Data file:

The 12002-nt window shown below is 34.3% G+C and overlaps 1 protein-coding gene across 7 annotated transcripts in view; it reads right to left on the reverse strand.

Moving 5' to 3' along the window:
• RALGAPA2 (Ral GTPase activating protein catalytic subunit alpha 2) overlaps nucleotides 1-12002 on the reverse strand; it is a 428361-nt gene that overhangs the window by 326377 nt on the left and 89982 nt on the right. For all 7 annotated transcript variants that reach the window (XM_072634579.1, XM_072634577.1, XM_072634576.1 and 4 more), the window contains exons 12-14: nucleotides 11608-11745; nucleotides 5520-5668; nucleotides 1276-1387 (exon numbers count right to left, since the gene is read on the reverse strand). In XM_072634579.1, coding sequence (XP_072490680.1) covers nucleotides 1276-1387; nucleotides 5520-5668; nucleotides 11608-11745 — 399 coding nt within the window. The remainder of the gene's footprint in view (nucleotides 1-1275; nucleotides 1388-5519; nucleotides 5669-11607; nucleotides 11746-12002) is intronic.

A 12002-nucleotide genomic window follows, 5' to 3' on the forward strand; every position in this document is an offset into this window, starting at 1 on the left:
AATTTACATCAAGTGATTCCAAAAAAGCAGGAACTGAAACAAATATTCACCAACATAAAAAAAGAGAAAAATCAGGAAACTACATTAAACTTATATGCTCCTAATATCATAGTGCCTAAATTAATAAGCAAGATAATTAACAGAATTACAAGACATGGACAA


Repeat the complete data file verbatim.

The 12002-nt window shown below is 34.3% G+C and overlaps 1 protein-coding gene across 7 annotated transcripts in view; it reads right to left on the reverse strand.

Moving 5' to 3' along the window:
• RALGAPA2 (Ral GTPase activating protein catalytic subunit alpha 2) overlaps nucleotides 1-12002 on the reverse strand; it is a 428361-nt gene that overhangs the window by 326377 nt on the left and 89982 nt on the right. For all 7 annotated transcript variants that reach the window (XM_072634579.1, XM_072634577.1, XM_072634576.1 and 4 more), the window contains exons 12-14: nucleotides 11608-11745; nucleotides 5520-5668; nucleotides 1276-1387 (exon numbers count right to left, since the gene is read on the reverse strand). In XM_072634579.1, coding sequence (XP_072490680.1) covers nucleotides 1276-1387; nucleotides 5520-5668; nucleotides 11608-11745 — 399 coding nt within the window. The remainder of the gene's footprint in view (nucleotides 1-1275; nucleotides 1388-5519; nucleotides 5669-11607; nucleotides 11746-12002) is intronic.

A 12002-nucleotide genomic window follows, 5' to 3' on the forward strand; every position in this document is an offset into this window, starting at 1 on the left:
AATTTACATCAAGTGATTCCAAAAAAGCAGGAACTGAAACAAATATTCACCAACATAAAAAAAGAGAAAAATCAGGAAACTACATTAAACTTATATGCTCCTAATATCATAGTGCCTAAATTAATAAGCAAGATAATTAACAGAATTACAAGACATGGACAA